If you've browsed the web searching for tips about protecting your data or devices, you may have encountered the term ' CryptoParty '. This is a relatively recent phenomenon that now has events taking place all over the world. But what is a CryptoParty, and why would you want to attend one? Lets start with the basics. A CryptoParty is an event that aims to educate and inform about protecting yourself in the digital space. It is usually free to attend, and everyone is welcome.
The project is a series of workshops on different topics, some led by experts and others by interested or enthusiastic individuals. The workshops look at tools and software you can use to protect your privacy online, keep your data secure and prevent anyone from tracking your location or activities. They also offer general tips and security advice about protecting yourself online.
Fans of the grassroots movement say that because there is a mix of digital-savvy experts, geeks and complete beginners both attending and running sessions, the spirit of a CryptoParty is open and welcoming. It makes it easier to introduce novices to practical, useful knowledge that they can use in their everyday lives and approach complex topics they would never be able to grasp if reading about them online.
The movement doesn't promise to teach you everything you need to know to protect yourself online but instead aims to break down the barriers to this knowledge. It aims to remove this fear many of us have about complicated technical and cryptic things and get people thinking about how they can educate themselves. CryptoParties are also social events where people from different backgrounds come together to learn from each other.
It started with a tweet
As a movement, CryptoParty is a grassroots global endeavour that was first conceived back in the summer of 2012. A privacy advocate in Australia responded to the proposal of a two-year data retention law in the country, similar to what critics have dubbed the governments proposed snoopers charter in the UK. What started as a casual conversation with computer security experts on Twitter soon went viral, with more than a dozen self-organising groups setting up CryptoParties in countries worldwide within hours.
The decentralised project aims to introduce practical cryptography basics, helping people use encrypted communications and avoid being tracked online. So far, CryptoParties have taken place in dozens of different countries, with hundreds of events being held in Germany, Australia, Switzerland, the USA, France, Norway and Poland. One of the first events took place in Shoreditch in London, on the Google Campus.
Why has the movement taken off?
There are several reasons why people want to attend CryptoParties, starting with rising concern over governments and security agencies using the law to spy on our communications and encryption devices. This is usually in the name of national security, but critics are concerned that authorities will take advantage of the laws to spy on citizens. You may want to attend an event because of these fears or to feel more private while online. You may be a journalist or a lawyer and worry about confidential information falling into the wrong hands. Some people just want to educate themselves on digital security, like protecting their homes or personal property.
What can I expect from a CryptoParty?
As for what this kind of unique event would be like to attend, the CryptoParty website offers a glimpse. It starts with a short introduction; participants head to tables covering a different topic. They can choose which theyd like to learn more about. These topics may include:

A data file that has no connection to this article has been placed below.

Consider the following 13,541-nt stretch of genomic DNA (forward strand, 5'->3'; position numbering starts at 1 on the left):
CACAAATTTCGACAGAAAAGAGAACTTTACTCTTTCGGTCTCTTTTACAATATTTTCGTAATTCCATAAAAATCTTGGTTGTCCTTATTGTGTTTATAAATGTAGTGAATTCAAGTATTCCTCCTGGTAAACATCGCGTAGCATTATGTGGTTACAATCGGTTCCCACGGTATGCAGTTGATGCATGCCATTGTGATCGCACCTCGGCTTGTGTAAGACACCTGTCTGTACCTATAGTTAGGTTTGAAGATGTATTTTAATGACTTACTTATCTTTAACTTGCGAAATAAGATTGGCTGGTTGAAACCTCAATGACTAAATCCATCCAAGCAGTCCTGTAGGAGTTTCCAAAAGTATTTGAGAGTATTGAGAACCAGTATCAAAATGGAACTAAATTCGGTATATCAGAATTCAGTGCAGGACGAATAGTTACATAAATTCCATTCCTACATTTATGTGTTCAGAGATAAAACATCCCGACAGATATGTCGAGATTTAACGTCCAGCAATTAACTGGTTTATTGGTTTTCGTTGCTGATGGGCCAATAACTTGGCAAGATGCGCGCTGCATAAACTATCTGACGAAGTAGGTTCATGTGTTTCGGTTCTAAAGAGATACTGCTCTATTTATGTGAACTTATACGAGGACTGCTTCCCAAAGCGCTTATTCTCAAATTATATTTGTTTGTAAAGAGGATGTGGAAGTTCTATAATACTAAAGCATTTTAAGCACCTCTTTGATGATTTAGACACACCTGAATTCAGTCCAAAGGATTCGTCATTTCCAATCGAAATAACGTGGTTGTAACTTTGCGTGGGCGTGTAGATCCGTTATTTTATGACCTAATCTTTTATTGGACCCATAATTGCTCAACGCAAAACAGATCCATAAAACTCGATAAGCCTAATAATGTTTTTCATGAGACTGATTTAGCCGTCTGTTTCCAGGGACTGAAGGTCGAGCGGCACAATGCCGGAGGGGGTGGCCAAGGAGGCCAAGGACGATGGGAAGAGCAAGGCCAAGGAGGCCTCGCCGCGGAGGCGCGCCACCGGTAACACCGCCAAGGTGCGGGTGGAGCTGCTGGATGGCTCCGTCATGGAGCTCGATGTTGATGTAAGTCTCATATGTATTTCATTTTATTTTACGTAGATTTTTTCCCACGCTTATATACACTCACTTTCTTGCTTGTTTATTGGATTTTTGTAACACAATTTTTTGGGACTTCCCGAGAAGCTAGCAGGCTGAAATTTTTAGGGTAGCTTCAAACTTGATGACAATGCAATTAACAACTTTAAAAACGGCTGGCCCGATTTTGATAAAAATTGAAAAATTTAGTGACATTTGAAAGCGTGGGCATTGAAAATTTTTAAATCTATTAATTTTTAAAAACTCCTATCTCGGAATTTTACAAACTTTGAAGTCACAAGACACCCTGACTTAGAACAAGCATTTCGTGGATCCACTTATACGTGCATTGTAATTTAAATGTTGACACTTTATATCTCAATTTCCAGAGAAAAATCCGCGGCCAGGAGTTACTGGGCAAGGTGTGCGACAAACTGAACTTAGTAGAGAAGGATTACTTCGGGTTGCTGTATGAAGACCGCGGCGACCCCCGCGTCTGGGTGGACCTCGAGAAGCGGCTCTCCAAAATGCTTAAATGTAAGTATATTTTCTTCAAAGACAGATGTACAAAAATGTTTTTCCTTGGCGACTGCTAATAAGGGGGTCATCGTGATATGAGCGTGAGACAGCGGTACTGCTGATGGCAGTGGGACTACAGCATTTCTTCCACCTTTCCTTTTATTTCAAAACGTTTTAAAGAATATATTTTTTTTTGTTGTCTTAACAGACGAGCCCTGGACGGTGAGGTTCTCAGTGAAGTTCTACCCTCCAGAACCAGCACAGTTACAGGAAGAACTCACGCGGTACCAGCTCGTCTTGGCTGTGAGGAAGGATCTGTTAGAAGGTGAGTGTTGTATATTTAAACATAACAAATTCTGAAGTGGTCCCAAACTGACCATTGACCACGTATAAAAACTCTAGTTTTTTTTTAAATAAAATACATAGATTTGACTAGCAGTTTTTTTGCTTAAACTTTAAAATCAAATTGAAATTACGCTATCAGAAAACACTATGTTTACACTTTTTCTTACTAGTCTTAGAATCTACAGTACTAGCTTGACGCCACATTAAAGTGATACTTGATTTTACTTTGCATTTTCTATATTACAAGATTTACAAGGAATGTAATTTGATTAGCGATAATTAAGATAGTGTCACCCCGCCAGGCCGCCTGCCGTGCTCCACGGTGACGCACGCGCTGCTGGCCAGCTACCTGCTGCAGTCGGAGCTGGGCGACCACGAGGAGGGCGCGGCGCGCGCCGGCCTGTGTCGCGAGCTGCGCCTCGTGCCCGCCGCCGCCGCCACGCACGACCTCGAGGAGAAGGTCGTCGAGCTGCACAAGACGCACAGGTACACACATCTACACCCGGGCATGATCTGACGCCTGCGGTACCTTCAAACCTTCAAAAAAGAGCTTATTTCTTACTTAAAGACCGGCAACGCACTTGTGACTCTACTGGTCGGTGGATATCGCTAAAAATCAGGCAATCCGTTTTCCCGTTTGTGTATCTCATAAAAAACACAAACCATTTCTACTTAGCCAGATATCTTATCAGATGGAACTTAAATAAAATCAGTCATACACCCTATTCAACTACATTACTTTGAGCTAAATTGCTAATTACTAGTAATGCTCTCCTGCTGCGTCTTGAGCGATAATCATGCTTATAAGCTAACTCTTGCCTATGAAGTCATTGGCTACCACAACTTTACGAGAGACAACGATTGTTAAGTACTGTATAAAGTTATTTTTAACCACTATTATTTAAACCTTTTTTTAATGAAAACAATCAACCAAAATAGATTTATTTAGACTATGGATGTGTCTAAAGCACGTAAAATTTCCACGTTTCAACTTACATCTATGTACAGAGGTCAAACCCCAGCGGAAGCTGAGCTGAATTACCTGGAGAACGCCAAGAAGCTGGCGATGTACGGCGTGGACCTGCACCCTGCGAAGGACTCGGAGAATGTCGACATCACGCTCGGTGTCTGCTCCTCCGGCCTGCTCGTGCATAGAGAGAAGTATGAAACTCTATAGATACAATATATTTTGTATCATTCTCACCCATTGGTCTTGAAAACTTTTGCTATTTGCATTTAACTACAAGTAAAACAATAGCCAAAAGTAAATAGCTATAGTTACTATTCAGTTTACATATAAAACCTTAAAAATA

- PGP stands for Pretty Good Privacy, an encryption program that provides privacy and authentication for a user communicating online via email, text or messenger application. It aims to increase the security of email communications.
- Tor Bundle is a web browser that aims to conceal the identity and online activities of the user. It encrypts data and bounces it through a network of volunteers worldwide, making it difficult to pinpoint the user's physical location. Essentially, it prevents your location from being tracked while you browse the web.
- Disk encryption is a technology that turns the information on a particular disk (i.e. on your laptop) into an encrypted, unreadable code. This cannot be deciphered easily by unauthorised persons, so it is effective for keeping your data secure.
At each table, there is an introduction to the topic, and then the teacher runs through how to install, configure and use the different tools or software. You are invited to bring your laptop or device and try using the tool yourself. There is also ample opportunity to socialise at CryptoParty events, with the aim being for participants to be highly engaged with topics and enjoy the experience. The party is often held in a public space such as a café, a school, or anywhere with seating, plenty of power cords and plugs, and a fast Internet connection. Many events offer food and drink too.
Where to find your nearest CryptoParty
The first place to look for a full list of events is the very informative CryptoParty website, which lists parties in cities worldwide. Many UK events occurred in December, with 2017 dates yet to be announced. However, if you plan to take a trip to Europe any time over the next few months, you can coincide your visit with CryptoParties in:
- Hamburg, Germany 27th, 28th, 29th and 30th December 2016.
- Berlin, Germany 4th, 5th and 6th January 2017.
- Rennes, France 14th January 2017.
- Trondheim, Norway 19th January 2017.
- Zurich, Switzerland 25th January 2017.
Even better, why not organise your own CryptoParty in your local area? Anyone can do it; the project has even produced its handbook for organisers.